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Translation From Schiller: The Diver
by [?]

He comes; they surround him with shouts of glee;
At the king’s feet he sinks on the sod,
And hands him the beaker upon his knee.
To his lovely daughter the king gives a nod:
She fills it brim-full of wine sparkling and raying;
And then to the monarch the youth turned, saying:

“Long live the king!–Ah, well doth he fare
Who breathes in this rosy light!
For frightful, yea, horrible is it down there;
And man ought not to tempt the heavenly Might,
Or long to see, with prying unwholesome,
What He graciously covers with darkness dolesome!

“It tore me down as on lightning’s wing–
When a shaft in a rock outpours,
Wild-rushing against me, a torrent spring:
Its conflict seized me with raging force
And like a top, with giddy twisting,
Spun me about: there was no resisting!

“Then God did show me, sore beseeching
In deepest, frightfullest need,
Up from the bottom a rock-ledge reaching–
At it I caught, and from death was freed!
And behold, on spiked corals the beaker suspended
Which had else to the very abyss descended!

“For below me it lay yet mountain-deep
The purply darksome maw!
And, though to the ear it was dead asleep,
The ghasted eye, down staring, saw
How, with dragons, lizards, salamanders, crawling,
The hell-jaws horrible were sprawling!

“Black-swarming, in medley miscreate,
In masses lumped hideously,
Wallowed the conger, the thorny skate,
The lobster’s grisly deformity;
And, baring its teeth with cruel sheen, a
Terrible shark, the sea’s hyena.

“So there I hung, and shuddering knew
That human help was none;
One thinking soul mid the horrid crew,
In the ghastly desert I was alone–
Deeper than human speech e’er sounded,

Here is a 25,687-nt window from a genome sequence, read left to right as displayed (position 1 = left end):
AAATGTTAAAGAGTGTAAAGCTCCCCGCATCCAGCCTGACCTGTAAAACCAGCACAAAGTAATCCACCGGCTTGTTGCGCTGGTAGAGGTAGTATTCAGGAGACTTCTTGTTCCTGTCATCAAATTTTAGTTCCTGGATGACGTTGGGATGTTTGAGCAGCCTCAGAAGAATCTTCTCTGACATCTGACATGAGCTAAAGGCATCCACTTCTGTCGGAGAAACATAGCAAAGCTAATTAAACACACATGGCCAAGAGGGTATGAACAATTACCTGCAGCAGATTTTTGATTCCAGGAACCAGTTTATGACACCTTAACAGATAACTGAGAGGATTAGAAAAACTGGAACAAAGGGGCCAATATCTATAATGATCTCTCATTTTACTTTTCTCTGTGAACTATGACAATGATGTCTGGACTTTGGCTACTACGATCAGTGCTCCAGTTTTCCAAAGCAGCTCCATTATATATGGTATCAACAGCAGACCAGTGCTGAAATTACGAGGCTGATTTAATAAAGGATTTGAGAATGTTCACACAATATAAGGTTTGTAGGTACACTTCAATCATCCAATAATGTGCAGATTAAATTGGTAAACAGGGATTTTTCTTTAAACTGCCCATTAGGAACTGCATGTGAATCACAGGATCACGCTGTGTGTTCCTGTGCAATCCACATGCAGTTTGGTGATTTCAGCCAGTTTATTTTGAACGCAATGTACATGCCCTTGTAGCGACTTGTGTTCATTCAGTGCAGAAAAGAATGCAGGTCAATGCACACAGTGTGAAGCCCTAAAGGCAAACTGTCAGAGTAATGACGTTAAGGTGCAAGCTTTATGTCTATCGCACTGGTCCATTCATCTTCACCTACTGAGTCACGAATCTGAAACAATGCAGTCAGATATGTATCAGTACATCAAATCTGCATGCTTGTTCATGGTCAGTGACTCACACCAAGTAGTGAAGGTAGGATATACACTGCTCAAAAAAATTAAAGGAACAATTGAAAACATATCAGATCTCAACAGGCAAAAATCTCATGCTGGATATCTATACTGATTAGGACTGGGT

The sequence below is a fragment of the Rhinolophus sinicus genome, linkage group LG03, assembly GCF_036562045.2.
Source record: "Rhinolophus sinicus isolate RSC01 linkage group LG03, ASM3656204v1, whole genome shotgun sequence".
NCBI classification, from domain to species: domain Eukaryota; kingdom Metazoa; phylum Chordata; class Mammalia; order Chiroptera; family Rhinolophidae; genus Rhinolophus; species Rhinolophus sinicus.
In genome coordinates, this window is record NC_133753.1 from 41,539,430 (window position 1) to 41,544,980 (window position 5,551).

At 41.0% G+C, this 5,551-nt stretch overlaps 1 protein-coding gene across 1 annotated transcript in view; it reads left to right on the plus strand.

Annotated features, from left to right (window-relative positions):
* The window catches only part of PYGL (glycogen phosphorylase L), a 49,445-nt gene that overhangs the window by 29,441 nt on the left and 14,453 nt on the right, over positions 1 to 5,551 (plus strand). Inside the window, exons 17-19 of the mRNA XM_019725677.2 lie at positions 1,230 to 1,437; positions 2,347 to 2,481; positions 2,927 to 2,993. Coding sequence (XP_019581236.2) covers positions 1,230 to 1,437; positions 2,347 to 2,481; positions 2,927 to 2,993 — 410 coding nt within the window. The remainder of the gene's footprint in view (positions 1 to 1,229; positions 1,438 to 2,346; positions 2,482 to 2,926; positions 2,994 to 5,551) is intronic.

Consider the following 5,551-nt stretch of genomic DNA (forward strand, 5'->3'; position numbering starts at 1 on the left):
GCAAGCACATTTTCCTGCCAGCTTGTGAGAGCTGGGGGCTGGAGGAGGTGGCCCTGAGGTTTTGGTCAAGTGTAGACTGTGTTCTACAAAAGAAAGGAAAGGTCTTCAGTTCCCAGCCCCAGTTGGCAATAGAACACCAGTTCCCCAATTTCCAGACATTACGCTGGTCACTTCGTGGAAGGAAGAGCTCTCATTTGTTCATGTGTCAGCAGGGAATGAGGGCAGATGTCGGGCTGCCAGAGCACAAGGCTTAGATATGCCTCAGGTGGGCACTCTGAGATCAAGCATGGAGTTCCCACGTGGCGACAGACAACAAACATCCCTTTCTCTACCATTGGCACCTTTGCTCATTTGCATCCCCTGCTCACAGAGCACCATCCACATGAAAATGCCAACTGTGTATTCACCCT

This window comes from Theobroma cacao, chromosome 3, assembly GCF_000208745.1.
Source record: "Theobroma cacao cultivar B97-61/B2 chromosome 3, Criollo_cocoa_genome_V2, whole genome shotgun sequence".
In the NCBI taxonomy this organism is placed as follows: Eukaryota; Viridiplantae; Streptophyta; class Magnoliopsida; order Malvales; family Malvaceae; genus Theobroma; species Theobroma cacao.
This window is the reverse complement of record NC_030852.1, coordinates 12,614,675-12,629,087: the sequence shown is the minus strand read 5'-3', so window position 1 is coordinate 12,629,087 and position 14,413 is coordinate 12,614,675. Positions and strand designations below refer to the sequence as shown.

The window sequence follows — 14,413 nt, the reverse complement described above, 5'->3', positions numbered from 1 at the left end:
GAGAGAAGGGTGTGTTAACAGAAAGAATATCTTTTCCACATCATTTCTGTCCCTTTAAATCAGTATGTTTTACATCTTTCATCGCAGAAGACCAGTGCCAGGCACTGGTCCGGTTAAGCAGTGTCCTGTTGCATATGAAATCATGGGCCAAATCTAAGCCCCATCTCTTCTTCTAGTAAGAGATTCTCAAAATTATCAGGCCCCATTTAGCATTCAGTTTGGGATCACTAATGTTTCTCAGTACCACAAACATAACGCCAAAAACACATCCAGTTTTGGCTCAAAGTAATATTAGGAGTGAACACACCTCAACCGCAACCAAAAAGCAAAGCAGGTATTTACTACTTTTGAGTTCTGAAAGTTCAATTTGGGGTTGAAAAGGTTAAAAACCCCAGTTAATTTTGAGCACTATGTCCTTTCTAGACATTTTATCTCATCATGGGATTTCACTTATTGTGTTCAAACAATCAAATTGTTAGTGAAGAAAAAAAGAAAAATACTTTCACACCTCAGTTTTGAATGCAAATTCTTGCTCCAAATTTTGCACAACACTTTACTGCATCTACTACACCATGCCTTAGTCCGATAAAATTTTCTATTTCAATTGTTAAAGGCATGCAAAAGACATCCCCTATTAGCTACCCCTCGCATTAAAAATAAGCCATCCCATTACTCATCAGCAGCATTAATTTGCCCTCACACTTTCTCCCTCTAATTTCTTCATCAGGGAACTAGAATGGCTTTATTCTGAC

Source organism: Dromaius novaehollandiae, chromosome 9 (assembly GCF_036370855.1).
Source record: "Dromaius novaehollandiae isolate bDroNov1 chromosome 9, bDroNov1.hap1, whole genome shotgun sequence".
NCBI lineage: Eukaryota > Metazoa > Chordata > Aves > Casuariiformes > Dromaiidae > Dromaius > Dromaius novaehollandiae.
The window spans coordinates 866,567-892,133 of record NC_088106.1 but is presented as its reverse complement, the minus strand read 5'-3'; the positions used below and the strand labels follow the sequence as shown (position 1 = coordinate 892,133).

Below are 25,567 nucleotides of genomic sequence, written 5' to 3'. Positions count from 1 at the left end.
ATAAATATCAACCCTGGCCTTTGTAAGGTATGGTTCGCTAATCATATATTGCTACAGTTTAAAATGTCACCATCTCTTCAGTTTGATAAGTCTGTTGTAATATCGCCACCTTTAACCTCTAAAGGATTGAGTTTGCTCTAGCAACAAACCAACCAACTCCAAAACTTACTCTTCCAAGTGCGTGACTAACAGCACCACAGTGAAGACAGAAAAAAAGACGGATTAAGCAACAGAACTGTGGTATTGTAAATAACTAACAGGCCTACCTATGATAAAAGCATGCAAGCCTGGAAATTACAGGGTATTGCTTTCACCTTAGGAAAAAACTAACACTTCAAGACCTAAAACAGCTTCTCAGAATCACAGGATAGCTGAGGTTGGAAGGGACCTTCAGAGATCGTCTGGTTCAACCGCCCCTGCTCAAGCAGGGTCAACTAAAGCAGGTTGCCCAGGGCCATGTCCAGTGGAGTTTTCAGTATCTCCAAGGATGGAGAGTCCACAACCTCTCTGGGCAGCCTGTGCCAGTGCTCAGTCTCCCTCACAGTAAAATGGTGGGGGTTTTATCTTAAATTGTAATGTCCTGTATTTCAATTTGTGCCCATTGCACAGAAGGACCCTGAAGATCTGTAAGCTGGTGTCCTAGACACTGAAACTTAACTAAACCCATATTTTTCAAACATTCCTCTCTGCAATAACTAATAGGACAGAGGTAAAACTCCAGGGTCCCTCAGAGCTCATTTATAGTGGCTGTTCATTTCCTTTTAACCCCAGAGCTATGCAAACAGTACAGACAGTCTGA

By the sad waste’s dismal monsters surrounded!

“Thus thought I, and shivered. Then a something crept near
Upon legs with a hundred joints!
It snaps at me suddenly: frantic with fear
I lost my grasp of the coral points:
Away the whirl in its raging tore me–
But it was my salvation, and upward bore me!”

The king at the tale is filled with amaze:–
“The beaker, well won, is thine;
And this ring I will give thee too,” he says,
“Precious with gems that are more than fine,
If thou dare it yet once, and bring me the story
Of what’s in the sea’s lowest repertory.”

His daughter she hears him with tender dismay,
And with sweet words suasive doth plead:
“Father, enough of this cruel play!
For you he has done an unheard-of deed!
If you may not master your heart’s desire,
‘Tis the knights’ turn now to shame the squire!”

The king sudden snatches and hurls the cup
Into the swirling pool:–
“If thou bring me once more that beaker up,
Thou art best of my knights, the most worshipful!
And this very day to thy home thou shalt lead her
Who stands there–for thee such a pitiful pleader.”

A passion divine his being invades;
His eyes dart a lightning ray;
He sees of her blushes the changeful shades,
He sees her grow pallid and sink away!
Determination thorough him flashes,
And downward for life or for death he dashes!

They hear the dull roar: ’tis returning again,
Announced by the thunderous brawl!
Downward they bend with loving strain:
They come! they are coming, the waters all!–
They rush up!–they rush down! they rush ever and ever:
The youth to the daylight rises never!